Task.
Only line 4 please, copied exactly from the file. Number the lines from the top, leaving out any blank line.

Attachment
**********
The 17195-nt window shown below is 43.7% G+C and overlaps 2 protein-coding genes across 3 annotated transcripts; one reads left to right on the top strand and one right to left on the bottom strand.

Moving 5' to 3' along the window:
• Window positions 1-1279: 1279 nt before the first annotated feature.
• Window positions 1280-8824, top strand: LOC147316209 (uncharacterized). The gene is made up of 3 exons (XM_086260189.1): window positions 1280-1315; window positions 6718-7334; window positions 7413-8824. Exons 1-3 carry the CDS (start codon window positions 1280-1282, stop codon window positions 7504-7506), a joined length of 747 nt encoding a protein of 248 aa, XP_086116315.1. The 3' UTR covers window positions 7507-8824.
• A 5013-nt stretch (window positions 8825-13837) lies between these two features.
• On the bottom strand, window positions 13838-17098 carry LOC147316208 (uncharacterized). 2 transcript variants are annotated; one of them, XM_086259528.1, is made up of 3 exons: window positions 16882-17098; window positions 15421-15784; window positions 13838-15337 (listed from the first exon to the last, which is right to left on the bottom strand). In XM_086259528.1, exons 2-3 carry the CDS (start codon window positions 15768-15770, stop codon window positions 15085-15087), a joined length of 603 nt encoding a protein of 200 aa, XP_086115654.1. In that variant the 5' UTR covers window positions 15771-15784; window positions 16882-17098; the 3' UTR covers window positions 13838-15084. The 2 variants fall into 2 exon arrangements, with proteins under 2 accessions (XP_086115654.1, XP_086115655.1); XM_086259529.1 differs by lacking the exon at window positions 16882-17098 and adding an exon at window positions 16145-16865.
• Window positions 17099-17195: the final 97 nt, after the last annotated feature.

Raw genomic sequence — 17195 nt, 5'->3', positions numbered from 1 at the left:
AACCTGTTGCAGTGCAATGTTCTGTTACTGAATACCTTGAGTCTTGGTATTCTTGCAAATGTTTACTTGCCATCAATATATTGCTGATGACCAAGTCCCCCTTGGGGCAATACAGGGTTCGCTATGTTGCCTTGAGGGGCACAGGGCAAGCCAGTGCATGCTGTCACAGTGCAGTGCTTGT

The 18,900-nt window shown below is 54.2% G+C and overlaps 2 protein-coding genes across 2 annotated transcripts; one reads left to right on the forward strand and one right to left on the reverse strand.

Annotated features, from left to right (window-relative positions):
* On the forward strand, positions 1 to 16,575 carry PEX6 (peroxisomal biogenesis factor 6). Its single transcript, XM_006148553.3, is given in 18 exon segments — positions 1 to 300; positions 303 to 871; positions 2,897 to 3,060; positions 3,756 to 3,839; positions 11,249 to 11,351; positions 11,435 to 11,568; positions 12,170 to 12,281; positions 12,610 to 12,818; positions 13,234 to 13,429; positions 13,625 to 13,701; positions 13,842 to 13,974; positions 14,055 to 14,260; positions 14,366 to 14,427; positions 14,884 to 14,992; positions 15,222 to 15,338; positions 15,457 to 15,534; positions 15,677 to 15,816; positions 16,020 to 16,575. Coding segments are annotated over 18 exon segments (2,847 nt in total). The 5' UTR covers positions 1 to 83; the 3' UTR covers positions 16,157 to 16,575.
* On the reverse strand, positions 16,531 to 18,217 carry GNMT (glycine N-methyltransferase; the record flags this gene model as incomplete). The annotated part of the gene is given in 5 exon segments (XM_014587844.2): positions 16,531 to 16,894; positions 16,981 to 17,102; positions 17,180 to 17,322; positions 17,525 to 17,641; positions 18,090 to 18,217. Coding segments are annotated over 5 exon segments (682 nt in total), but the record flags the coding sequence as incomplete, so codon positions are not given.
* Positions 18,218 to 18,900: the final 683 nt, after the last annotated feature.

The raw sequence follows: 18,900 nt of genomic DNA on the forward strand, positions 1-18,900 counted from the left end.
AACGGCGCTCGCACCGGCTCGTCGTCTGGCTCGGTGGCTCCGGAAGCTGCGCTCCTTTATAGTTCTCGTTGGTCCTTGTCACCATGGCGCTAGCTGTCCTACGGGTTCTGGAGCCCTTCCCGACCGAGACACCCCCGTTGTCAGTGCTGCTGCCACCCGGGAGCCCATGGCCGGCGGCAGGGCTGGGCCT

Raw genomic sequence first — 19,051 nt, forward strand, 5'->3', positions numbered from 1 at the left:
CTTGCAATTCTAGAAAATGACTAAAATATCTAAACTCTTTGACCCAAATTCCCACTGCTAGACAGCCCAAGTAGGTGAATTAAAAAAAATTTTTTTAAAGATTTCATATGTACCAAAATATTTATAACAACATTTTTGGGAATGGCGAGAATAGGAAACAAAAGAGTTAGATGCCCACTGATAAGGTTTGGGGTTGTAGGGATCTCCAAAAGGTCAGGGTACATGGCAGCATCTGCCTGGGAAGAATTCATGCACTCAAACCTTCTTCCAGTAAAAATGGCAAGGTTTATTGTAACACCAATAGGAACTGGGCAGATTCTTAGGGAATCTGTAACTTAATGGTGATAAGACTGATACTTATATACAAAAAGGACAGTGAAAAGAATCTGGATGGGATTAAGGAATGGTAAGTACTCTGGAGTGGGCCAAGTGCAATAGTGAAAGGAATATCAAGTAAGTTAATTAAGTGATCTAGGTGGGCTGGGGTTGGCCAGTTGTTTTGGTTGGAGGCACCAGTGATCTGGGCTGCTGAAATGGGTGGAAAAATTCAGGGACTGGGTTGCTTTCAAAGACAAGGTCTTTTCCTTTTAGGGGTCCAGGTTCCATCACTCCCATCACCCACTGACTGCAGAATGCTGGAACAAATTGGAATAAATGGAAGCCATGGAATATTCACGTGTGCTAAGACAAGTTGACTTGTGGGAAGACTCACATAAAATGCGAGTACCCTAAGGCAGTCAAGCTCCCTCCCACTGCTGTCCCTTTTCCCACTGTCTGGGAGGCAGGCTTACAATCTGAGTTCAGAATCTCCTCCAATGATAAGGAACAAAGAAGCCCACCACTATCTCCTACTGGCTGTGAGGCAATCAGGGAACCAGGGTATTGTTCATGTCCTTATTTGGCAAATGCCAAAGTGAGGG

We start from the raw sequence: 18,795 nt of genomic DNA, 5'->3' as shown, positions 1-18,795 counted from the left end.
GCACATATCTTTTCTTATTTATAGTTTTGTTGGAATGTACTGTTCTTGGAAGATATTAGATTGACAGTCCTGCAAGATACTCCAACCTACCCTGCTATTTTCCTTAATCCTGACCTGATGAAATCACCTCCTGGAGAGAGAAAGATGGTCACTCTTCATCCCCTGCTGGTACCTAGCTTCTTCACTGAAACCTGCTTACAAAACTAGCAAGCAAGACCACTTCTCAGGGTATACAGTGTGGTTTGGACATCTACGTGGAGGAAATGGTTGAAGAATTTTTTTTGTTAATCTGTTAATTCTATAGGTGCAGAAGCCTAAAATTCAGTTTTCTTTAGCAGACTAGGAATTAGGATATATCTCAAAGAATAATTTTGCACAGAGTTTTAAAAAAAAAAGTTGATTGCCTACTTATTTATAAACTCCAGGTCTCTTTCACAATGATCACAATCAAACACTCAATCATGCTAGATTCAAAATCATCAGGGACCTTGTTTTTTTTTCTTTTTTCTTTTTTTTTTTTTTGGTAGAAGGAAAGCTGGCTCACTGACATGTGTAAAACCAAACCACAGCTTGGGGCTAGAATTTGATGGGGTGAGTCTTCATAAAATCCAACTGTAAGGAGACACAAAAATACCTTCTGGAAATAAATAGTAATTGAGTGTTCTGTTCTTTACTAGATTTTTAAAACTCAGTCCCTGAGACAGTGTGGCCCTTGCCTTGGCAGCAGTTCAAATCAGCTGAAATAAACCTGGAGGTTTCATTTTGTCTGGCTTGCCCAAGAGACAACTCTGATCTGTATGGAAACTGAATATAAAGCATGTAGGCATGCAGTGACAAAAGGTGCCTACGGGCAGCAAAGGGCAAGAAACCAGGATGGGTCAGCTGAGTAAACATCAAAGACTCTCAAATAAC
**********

• Window positions 1280-8824, top strand: LOC147316209 (uncharacterized). The gene is made up of 3 exons (XM_086260189.1): window positions 1280-1315; window positions 6718-7334; window positions 7413-8824. Exons 1-3 carry the CDS (start codon window positions 1280-1282, stop codon window positions 7504-7506), a joined length of 747 nt encoding a protein of 248 aa, XP_086116315.1. The 3' UTR covers window positions 7507-8824.